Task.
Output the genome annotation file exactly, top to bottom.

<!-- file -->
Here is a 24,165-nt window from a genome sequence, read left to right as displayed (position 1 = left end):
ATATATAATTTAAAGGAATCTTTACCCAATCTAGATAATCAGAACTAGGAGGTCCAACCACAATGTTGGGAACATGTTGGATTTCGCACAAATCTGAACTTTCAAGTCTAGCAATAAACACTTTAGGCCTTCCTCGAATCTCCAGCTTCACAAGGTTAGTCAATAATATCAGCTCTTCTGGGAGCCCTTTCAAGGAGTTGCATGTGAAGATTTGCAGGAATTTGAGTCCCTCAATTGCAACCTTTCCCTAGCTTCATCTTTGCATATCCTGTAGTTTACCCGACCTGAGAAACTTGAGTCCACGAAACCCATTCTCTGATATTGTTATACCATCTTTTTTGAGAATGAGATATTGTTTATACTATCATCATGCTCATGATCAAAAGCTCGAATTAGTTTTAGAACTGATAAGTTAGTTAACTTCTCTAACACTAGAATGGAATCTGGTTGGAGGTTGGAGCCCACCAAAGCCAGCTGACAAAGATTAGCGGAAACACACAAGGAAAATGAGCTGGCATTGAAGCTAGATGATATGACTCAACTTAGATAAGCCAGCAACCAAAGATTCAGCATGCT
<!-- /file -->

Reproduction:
Here is a 24,165-nt window from a genome sequence, read left to right as displayed (position 1 = left end):
ATATATAATTTAAAGGAATCTTTACCCAATCTAGATAATCAGAACTAGGAGGTCCAACCACAATGTTGGGAACATGTTGGATTTCGCACAAATCTGAACTTTCAAGTCTAGCAATAAACACTTTAGGCCTTCCTCGAATCTCCAGCTTCACAAGGTTAGTCAATAATATCAGCTCTTCTGGGAGCCCTTTCAAGGAGTTGCATGTGAAGATTTGCAGGAATTTGAGTCCCTCAATTGCAACCTTTCCCTAGCTTCATCTTTGCATATCCTGTAGTTTACCCGACCTGAGAAACTTGAGTCCACGAAACCCATTCTCTGATATTGTTATACCATCTTTTTTGAGAATGAGATATTGTTTATACTATCATCATGCTCATGATCAAAAGCTCGAATTAGTTTTAGAACTGATAAGTTAGTTAACTTCTCTAACACTAGAATGGAATCTGGTTGGAGGTTGGAGCCCACCAAAGCCAGCTGACAAAGATTAGCGGAAACACACAAGGAAAATGAGCTGGCATTGAAGCTAGATGATATGACTCAACTTAGATAAGCCAGCAACCAAAGATTCAGCATGCT